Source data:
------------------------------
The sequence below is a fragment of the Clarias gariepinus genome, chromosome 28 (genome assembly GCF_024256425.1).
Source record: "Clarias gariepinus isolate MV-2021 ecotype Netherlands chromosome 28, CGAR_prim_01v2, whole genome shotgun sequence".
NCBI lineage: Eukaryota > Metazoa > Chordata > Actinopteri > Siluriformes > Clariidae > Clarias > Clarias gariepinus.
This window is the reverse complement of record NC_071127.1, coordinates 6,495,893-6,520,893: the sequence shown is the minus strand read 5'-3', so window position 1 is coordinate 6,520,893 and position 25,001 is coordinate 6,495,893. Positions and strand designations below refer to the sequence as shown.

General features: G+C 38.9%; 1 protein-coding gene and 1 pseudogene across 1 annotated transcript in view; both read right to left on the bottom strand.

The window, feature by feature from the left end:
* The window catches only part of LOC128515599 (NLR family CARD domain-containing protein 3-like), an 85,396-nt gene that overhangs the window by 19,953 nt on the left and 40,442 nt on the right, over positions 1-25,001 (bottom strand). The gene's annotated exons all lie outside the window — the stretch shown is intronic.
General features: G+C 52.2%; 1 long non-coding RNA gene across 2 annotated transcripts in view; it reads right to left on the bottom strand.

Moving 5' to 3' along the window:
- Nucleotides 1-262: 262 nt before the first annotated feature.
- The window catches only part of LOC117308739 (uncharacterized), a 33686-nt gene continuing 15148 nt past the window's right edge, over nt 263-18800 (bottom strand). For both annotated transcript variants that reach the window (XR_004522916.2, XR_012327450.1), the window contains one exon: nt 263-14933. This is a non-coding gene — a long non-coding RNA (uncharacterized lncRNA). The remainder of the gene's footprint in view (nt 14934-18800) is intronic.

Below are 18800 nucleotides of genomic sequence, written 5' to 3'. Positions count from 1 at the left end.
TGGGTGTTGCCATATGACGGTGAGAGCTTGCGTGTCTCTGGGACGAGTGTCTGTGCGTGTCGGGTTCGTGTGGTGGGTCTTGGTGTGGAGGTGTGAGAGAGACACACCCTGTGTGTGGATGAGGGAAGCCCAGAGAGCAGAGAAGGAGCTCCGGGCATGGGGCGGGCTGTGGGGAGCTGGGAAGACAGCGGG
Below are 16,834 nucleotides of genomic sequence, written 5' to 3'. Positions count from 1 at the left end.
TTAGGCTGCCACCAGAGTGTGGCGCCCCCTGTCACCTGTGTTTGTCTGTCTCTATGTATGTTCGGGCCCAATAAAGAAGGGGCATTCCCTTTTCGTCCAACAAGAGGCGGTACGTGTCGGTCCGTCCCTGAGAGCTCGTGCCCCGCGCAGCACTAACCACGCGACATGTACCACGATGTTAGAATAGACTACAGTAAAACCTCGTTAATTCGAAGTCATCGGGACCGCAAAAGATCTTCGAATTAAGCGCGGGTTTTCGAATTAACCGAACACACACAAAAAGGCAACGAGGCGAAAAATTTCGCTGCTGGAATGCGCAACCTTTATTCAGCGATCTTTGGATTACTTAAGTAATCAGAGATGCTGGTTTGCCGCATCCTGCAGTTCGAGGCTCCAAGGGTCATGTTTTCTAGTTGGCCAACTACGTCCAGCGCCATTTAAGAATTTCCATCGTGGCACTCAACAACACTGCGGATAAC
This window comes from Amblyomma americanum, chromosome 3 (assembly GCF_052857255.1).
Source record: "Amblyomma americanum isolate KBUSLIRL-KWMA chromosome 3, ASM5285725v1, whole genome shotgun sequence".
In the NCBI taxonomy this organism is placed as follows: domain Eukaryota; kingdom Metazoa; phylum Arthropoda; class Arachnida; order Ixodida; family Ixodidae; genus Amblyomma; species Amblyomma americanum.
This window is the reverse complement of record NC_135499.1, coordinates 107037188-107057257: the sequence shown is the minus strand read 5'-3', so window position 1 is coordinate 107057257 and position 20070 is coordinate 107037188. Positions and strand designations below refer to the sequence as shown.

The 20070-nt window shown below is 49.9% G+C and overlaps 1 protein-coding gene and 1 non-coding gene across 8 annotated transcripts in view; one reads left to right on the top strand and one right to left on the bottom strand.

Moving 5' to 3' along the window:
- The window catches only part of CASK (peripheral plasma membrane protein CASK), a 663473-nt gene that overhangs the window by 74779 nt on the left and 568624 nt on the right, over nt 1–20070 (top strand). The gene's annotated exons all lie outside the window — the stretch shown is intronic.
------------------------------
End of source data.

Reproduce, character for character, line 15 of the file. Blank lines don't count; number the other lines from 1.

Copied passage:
TTAGGCTGCCACCAGAGTGTGGCGCCCCCTGTCACCTGTGTTTGTCTGTCTCTATGTATGTTCGGGCCCAATAAAGAAGGGGCATTCCCTTTTCGTCCAACAAGAGGCGGTACGTGTCGGTCCGTCCCTGAGAGCTCGTGCCCCGCGCAGCACTAACCACGCGACATGTACCACGATGTTAGAATAGACTACAGTAAAACCTCGTTAATTCGAAGTCATCGGGACCGCAAAAGATCTTCGAATTAAGCGCGGGTTTTCGAATTAACCGAACACACACAAAAAGGCAACGAGGCGAAAAATTTCGCTGCTGGAATGCGCAACCTTTATTCAGCGATCTTTGGATTACTTAAGTAATCAGAGATGCTGGTTTGCCGCATCCTGCAGTTCGAGGCTCCAAGGGTCATGTTTTCTAGTTGGCCAACTACGTCCAGCGCCATTTAAGAATTTCCATCGTGGCACTCAACAACACTGCGGATAAC